The Planets Explained
There are many planets that make up our solar system - we here at VideoJug give you a brief overview in our film The Planets Explained.
Step 1: The planets
Our Solar system is in a Galaxy very similar to this one about ¾ of the way out from the centre. From the Earth our Galaxy can be seen stretching across the sky, we call it the Milky Way.
Step 2: The Sun
Our Sun is a medium sized, middle aged star amongst about 6 Billion other stars in the Galaxy. It has a surface temperature of over 6,000°C. The dark areas are called sunspots; these are magnetic storms coming up from the interior. The Sun is not 'burning' but instead it is a Nuclear reaction turning hydrogen into helium. And with x-ray it looks very violent indeed. But all life on Earth depends on The Sun.
Step 3: Mercury
Coming out from the Sun, the first Planet is Mercury, the Smallest of all the Planets. Mercury is not much bigger than our Moon and like the Moon it is covered in deep impact craters from meteorites. The surface is so hot it could melt lead. In ancient times Mercury was known as the messenger of the Gods because it moves so quickly. It goes around the Sun once every 88 days.
Step 4: Venus
Next is Venus. Because it is only visible either just after Sunset or before Sunrise it is often known as the Evening star or morning Star. It is the brightest of all the Planets that we can see in the sky. Venus is very similar in size to the Earth, but it is covered in a thick blanket of cloud. However, using radar we are able to see right through the clouds to the surface of the planet. These clouds are causing a runaway greenhouse effect making the temperature on the surface climb to over 400°C, hotter even than Mercury.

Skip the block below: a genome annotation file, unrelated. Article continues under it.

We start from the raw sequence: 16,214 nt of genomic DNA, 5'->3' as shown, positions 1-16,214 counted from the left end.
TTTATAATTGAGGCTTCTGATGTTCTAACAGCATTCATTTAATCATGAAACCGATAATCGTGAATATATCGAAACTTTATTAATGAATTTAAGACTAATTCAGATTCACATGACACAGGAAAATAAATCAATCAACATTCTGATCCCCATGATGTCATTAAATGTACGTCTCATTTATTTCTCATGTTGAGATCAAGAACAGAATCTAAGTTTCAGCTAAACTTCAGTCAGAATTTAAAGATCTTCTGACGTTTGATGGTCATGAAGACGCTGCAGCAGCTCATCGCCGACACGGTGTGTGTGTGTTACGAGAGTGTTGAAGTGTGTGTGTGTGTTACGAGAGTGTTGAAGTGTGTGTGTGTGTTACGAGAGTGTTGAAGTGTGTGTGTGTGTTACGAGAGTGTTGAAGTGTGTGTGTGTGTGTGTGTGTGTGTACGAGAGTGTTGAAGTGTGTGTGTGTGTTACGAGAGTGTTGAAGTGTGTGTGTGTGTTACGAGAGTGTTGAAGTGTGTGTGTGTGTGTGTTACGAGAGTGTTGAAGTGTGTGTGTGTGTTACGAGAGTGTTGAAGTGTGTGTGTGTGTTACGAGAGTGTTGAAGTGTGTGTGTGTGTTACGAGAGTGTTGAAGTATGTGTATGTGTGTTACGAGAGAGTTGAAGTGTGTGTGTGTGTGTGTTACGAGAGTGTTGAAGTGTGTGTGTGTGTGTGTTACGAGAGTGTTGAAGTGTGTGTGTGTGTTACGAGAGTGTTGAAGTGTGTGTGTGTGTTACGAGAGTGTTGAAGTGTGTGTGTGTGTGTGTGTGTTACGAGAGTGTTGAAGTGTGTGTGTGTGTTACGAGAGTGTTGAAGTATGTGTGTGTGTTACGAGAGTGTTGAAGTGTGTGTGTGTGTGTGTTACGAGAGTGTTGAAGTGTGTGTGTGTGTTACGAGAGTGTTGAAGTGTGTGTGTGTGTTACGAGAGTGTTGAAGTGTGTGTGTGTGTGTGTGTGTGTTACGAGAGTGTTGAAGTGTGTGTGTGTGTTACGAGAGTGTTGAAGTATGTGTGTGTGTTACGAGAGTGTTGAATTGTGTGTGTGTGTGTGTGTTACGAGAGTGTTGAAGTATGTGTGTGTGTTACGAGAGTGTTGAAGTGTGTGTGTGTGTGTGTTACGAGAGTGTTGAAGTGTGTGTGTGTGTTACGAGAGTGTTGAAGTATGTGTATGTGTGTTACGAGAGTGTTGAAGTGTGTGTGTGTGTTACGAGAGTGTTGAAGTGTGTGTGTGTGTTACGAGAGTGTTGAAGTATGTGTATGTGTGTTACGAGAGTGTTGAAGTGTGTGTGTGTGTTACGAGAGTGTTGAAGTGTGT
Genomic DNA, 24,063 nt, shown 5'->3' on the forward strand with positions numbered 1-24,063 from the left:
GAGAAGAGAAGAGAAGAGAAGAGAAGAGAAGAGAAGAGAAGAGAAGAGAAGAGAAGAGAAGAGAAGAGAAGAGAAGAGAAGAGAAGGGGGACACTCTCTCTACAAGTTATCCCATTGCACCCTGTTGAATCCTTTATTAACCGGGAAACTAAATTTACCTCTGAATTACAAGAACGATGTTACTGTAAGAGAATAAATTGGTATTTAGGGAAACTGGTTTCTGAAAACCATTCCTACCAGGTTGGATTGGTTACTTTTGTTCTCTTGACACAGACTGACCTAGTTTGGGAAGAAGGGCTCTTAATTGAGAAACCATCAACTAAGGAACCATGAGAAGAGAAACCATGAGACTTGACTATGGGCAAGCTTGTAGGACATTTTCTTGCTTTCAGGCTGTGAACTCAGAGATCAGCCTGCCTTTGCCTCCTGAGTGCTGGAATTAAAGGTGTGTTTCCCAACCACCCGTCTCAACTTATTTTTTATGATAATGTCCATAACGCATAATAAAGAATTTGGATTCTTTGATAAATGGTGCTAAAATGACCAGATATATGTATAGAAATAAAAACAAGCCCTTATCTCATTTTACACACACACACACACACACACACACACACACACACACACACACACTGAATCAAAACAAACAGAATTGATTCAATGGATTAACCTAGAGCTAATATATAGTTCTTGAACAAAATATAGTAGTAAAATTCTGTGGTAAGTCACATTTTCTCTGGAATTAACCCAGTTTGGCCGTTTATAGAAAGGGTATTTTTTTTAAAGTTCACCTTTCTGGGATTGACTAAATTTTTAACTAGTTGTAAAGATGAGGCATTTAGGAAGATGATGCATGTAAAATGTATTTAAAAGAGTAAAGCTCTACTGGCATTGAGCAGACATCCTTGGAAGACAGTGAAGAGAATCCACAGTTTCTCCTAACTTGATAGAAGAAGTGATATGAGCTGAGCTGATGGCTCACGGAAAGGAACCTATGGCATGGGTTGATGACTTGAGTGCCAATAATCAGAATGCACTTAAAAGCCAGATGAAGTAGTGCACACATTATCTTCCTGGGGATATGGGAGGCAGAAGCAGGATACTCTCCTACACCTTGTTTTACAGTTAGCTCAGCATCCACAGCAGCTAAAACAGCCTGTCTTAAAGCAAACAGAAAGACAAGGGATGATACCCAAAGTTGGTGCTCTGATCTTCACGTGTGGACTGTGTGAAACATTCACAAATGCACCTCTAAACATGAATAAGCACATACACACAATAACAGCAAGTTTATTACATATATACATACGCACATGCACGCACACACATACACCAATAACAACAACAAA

Step 5: Earth
Earth, the blue Planet and our home. 153 million km from the Sun, 4/5ths of it are covered in water. It was not until the 16th century that people realised that the Earth was actually a planet! From space the continents are easily visible; this is the straight of Gibraltar. It is the only Planet that we know of that has life on it...up to now!
Step 6: The Moon
The Moon is our nearest neighbour in space at 384,000km. The moon goes around Earth every 28 days but it always keeps the same face pointed towards us. The dark areas are called seas; they are not real seas of water, just areas of a different coloured material than the surrounding areas. The surface is pockmarked with thousands of craters caused mostly from impacts from meteorites over millions of years. There are also many high mountain ranges, some stretching for hundreds of miles. Between 1969 and 1972, 12 American astronauts landed on the Moon. The first two were Neil Armstrong and 'Buzz' Aldrin. Some of the later astronauts even took a car along with them to go exploring.
Step 7: Mars
Mars, the red Planet. Mars has polar ice caps made from frozen carbon dioxide. These grow and shrink throughout the Martian seasons. There are very high winds on Mars that create dust storms, sometimes covering the whole Planet. The surface is coloured red and is very barren and because of the winds it is much eroded. For many years it was believed that Mars had life on it. NASA has sent probes to Mars to search for life, but without much luck unfortunately. Mars has two, tiny, 'potato' shaped moons called Phobos and Deimos.
Step 8: Jupiter
Jupiter is the largest Planet in the solar system, but unlike the Earth it is not made from rock. It is a 'gas giant' made mostly from Hydrogen and Helium. It is so big it could easily swallow all the other Planets. Despite its size Jupiter spins very quickly, a day on Jupiter lasts just 10 hours. Jupiter has over 60 moons, the four largest moons were discovered by the Italian Astronomer Galileo with the very first telescope in the year 1610. The ‘great red spot' is believed to be a giant storm that has been raging in the upper clouds for over 300 years; it is 10 times bigger than the Earth!